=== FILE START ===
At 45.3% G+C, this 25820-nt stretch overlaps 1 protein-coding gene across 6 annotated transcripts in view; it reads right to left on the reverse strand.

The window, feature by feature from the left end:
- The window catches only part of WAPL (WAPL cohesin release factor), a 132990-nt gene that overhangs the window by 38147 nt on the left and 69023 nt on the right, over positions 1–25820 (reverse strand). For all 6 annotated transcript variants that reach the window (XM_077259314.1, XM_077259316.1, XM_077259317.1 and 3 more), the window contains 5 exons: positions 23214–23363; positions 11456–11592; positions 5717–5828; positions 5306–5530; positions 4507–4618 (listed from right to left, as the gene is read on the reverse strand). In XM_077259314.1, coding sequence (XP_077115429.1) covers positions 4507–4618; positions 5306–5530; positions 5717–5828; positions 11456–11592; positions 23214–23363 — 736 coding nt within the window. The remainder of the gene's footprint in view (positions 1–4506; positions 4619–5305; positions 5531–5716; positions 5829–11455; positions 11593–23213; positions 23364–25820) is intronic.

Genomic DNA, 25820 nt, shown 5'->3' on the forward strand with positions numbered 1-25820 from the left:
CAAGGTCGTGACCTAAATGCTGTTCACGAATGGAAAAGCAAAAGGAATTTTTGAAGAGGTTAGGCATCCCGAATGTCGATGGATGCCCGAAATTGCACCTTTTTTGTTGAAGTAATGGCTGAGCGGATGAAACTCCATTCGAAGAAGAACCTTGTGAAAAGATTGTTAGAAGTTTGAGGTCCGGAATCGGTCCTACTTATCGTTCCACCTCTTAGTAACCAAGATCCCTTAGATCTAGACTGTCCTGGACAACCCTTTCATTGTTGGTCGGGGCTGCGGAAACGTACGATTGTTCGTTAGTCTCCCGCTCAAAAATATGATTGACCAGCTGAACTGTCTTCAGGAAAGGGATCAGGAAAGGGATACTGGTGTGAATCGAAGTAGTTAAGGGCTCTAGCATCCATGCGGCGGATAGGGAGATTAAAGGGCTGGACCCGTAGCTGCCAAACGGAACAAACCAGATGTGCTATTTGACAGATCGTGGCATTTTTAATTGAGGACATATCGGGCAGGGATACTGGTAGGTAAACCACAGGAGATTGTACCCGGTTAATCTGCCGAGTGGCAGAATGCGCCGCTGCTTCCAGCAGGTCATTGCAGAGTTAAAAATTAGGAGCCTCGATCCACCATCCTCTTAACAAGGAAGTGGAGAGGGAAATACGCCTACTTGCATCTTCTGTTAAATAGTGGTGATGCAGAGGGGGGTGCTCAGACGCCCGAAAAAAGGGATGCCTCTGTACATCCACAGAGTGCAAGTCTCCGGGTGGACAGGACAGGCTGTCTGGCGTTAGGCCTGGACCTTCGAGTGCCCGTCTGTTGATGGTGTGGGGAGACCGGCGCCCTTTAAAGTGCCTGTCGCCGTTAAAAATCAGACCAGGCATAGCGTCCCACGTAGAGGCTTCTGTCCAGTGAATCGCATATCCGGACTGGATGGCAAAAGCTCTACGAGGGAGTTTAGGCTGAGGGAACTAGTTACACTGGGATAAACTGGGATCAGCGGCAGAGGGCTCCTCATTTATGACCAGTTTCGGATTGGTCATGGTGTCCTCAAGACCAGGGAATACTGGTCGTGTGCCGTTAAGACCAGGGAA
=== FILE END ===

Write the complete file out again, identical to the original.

At 45.3% G+C, this 25820-nt stretch overlaps 1 protein-coding gene across 6 annotated transcripts in view; it reads right to left on the reverse strand.

The window, feature by feature from the left end:
- The window catches only part of WAPL (WAPL cohesin release factor), a 132990-nt gene that overhangs the window by 38147 nt on the left and 69023 nt on the right, over positions 1–25820 (reverse strand). For all 6 annotated transcript variants that reach the window (XM_077259314.1, XM_077259316.1, XM_077259317.1 and 3 more), the window contains 5 exons: positions 23214–23363; positions 11456–11592; positions 5717–5828; positions 5306–5530; positions 4507–4618 (listed from right to left, as the gene is read on the reverse strand). In XM_077259314.1, coding sequence (XP_077115429.1) covers positions 4507–4618; positions 5306–5530; positions 5717–5828; positions 11456–11592; positions 23214–23363 — 736 coding nt within the window. The remainder of the gene's footprint in view (positions 1–4506; positions 4619–5305; positions 5531–5716; positions 5829–11455; positions 11593–23213; positions 23364–25820) is intronic.

Genomic DNA, 25820 nt, shown 5'->3' on the forward strand with positions numbered 1-25820 from the left:
CAAGGTCGTGACCTAAATGCTGTTCACGAATGGAAAAGCAAAAGGAATTTTTGAAGAGGTTAGGCATCCCGAATGTCGATGGATGCCCGAAATTGCACCTTTTTTGTTGAAGTAATGGCTGAGCGGATGAAACTCCATTCGAAGAAGAACCTTGTGAAAAGATTGTTAGAAGTTTGAGGTCCGGAATCGGTCCTACTTATCGTTCCACCTCTTAGTAACCAAGATCCCTTAGATCTAGACTGTCCTGGACAACCCTTTCATTGTTGGTCGGGGCTGCGGAAACGTACGATTGTTCGTTAGTCTCCCGCTCAAAAATATGATTGACCAGCTGAACTGTCTTCAGGAAAGGGATCAGGAAAGGGATACTGGTGTGAATCGAAGTAGTTAAGGGCTCTAGCATCCATGCGGCGGATAGGGAGATTAAAGGGCTGGACCCGTAGCTGCCAAACGGAACAAACCAGATGTGCTATTTGACAGATCGTGGCATTTTTAATTGAGGACATATCGGGCAGGGATACTGGTAGGTAAACCACAGGAGATTGTACCCGGTTAATCTGCCGAGTGGCAGAATGCGCCGCTGCTTCCAGCAGGTCATTGCAGAGTTAAAAATTAGGAGCCTCGATCCACCATCCTCTTAACAAGGAAGTGGAGAGGGAAATACGCCTACTTGCATCTTCTGTTAAATAGTGGTGATGCAGAGGGGGGTGCTCAGACGCCCGAAAAAAGGGATGCCTCTGTACATCCACAGAGTGCAAGTCTCCGGGTGGACAGGACAGGCTGTCTGGCGTTAGGCCTGGACCTTCGAGTGCCCGTCTGTTGATGGTGTGGGGAGACCGGCGCCCTTTAAAGTGCCTGTCGCCGTTAAAAATCAGACCAGGCATAGCGTCCCACGTAGAGGCTTCTGTCCAGTGAATCGCATATCCGGACTGGATGGCAAAAGCTCTACGAGGGAGTTTAGGCTGAGGGAACTAGTTACACTGGGATAAACTGGGATCAGCGGCAGAGGGCTCCTCATTTATGACCAGTTTCGGATTGGTCATGGTGTCCTCAAGACCAGGGAATACTGGTCGTGTGCCGTTAAGACCAGGGAA